Moral Limits and Foreign Policy
There's been talk on the left on how how it is that we have a narrative of the GOP which speaks of strength and power while the narrative for the Dems is one of weakness.
Especially when you pit a war hero like Kerry vs. Bush, or war heroes like McGovern and Carter who both served in the 2nd World War. The speculation usually is that GOP voters are easily cowed, needing a daddy figure who can rescue them from their fears.
Here's a different thesis. There is something that connects Kerry and McGovern, besides their military record, and there is something that connects Reagan and Bush, besides skipping out of such service. And that something is what the GOP uses for its narrative.
Often democratic candidates speak of limits to US power, whether practical or moral limits. They speak of consideration for the concerns of other nations, for treaty obligations, and for law. The concern for law breaking that attended the spying story is an example.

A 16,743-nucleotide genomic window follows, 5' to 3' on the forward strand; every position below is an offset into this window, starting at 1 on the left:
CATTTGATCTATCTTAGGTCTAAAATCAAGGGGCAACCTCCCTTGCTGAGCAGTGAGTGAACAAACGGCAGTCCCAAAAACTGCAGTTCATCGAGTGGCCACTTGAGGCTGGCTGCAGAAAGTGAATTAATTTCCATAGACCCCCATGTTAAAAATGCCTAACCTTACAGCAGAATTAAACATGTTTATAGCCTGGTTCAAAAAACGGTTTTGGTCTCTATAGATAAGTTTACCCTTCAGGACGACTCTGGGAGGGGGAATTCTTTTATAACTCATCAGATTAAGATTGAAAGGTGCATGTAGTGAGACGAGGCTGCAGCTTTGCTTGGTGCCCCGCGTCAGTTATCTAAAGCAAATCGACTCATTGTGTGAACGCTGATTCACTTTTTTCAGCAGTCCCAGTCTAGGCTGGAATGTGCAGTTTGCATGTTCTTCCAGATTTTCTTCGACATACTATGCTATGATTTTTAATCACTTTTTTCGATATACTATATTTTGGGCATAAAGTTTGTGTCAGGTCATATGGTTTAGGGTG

Often republican candidates revel in the defying of such things as laws, treaties, concern for other nations, the United Nations. Strength is defined to do what one wants without reference to any other concern. Weakness is the willingness to be hemmed in by such things.
Every GOP candidate can sound strong when they laugh at the French or UN resolutions. And every democrat candidate can sound "weak", despite their personal acts of bravery because they want to act in reference to some limit from congress to treaties.
Reinhold Niebuhr wrote a book Children of Light, Children of Darkness. What distinguished the two? The first sees actions; individual as well as national ones with reference to some higher moral ideal that regulates one's individual interests and desires.
Children of Darkness are folks where individual interest and will is sufficient to justify any and all actions. "What can mixture can light have with darkness?" the apostle Paul asks? I'm not sure, but I think it's defining the foreign policy debate today.
Does that mean that the children of light always gets it right? Not for Niebuhr, in fact he thinks that the children of darkness is more likely to have a better sense of human nature and work it for their own ends. There can be a naivety among the children of light.
Does this mean that lightness and darkness depends on party? No. It means that often strength is treated as being free from obligation. When you see a foreign policy that talks this way, it's one which is not moral. When there are limits, a place for morality comes in.